Magazine article American Banker

Citi's Woes Taking Toll on Deposit Capabilities

Magazine article American Banker

Citi's Woes Taking Toll on Deposit Capabilities

Article excerpt

Byline: Kevin Dobbs

Top officials at Citigroup Inc. have repeatedly touted the company's far-flung international banking operations, and Citi does derive two-thirds of its deposits from overseas.

But new data shows consumers yanked deposits in Latin America, Europe, the Middle East, Africa, and Asia in the fourth quarter, with the numbers down compared with both the third quarter and the year-earlier period.

Citi's problems clearly are affecting its ability to raise and hold deposits.

"It's hard to imagine any depositor, particularly big-money depositors, being anything but very cautious about Citi," Jeff Davis, the director of research at Howe Barnes Hoefer & Arnett Inc., said in an interview Tuesday. "The issues with this institution, they are so well known now, it should not surprise that deposits are flowing elsewhere."

Gary Crittenden, Citi's chief financial officer, blamed foreign exchange rates for much of the international deposit decline. But on a conference call with analysts Friday, Mr. Crittenden also said "some customers continue to rebalance their portfolio for insurance purposes, particularly in" the United Kingdom, whose government last year guaranteed higher levels of deposits at British banks.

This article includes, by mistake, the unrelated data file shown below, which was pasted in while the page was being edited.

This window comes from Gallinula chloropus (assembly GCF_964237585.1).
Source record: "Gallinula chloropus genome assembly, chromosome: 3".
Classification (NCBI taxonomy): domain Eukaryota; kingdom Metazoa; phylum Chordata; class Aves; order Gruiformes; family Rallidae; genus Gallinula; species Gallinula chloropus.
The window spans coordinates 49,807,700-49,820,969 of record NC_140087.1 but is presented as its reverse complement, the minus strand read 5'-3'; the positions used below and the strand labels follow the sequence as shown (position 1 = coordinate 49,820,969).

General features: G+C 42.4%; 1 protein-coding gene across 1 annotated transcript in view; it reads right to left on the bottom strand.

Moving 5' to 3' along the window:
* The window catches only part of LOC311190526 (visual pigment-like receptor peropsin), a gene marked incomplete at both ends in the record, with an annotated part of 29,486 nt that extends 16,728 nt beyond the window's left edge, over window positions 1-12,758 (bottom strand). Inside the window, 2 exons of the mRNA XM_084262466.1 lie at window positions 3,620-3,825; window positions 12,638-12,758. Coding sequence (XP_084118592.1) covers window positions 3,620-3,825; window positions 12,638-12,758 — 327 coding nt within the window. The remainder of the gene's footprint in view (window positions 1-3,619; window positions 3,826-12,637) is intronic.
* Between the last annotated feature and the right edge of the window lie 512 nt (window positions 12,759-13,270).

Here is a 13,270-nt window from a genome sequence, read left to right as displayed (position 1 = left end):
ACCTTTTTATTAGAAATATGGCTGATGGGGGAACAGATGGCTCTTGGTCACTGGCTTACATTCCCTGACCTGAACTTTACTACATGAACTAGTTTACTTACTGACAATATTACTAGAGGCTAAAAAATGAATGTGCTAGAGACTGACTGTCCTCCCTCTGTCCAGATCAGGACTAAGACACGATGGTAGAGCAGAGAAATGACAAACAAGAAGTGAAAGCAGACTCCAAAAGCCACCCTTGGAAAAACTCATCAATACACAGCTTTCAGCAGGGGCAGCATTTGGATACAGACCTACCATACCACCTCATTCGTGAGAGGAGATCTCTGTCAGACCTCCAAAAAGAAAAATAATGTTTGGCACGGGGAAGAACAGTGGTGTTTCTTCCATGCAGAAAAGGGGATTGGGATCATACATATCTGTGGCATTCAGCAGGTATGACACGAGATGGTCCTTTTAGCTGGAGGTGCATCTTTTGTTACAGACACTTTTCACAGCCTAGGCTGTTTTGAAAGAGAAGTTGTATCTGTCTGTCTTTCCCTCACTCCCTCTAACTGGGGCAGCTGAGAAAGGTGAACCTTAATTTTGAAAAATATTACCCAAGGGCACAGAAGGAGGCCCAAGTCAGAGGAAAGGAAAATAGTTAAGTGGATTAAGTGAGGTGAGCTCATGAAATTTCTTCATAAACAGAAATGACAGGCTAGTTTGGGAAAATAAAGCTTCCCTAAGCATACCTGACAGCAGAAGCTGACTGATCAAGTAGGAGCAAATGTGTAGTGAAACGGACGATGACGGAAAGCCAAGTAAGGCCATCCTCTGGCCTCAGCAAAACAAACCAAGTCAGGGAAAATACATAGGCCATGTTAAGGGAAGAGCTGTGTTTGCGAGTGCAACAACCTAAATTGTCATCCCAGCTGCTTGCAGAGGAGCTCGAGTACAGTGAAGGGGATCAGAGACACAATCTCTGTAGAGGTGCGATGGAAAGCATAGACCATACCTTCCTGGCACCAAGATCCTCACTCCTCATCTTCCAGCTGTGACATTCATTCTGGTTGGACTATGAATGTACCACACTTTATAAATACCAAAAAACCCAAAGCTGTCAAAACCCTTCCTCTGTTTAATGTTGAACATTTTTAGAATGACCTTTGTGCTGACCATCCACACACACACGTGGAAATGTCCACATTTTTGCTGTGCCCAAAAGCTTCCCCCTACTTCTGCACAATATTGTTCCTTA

Citi may also be suffering from the same image problems overseas as it is domestically. Analysts and investors said that as a global recession hammers parts of Europe, Asia, and Latin America, customers are more likely to want to stash their money in safe havens. After posting five straight quarterly losses and turning to the U.S. government for $45 billion in taxpayer infusions, the company's reputation as a secure bank is diminished, analysts and investors said.

"Economic conditions no doubt are a factor, but even more important right now, I think, is that people have simply lost confidence in Citi," David Allaire, portfolio manager at Mystic Asset Management Inc., said in an interview Tuesday. "People are panicky right now."

Eric Hovde, the president, chief executive, and portfolio manager of Hovde Capital Advisors LLC, a hedge fund targeting the financial services industry, said: "The reason is very simple. Citi is a significantly troubled institution and foreign depositors are worried about losing their money."

Citi's fourth-quarter deposits of $774 billion were down 6% from a year earlier and 1% from the third quarter.

Interest-bearing foreign deposits fell 14% from a year earlier and 2% from the previous quarter, to $447 billion. Average consumer deposits in Citi's Europe-Middle East-Africa region dropped 28% from a year earlier; they fell 13% in Latin America and 9% in Asia.

Citi's North American average deposits inched up 3% from a year earlier in the fourth quarter. Mr. Hovde said it makes sense that Citi's domestic deposits were stable given that depositors in the United States are confident in protection from Federal Deposit Insurance Corp.

However, JPMorgan Chase & Co. and Bank of America Corp. made much bigger gains, helped by acquisitions. B of A's fourth-quarter deposits rose 10% from a year earlier, to $883 billion, thanks in part to its purchase last year of Countrywide Financial Corp. …

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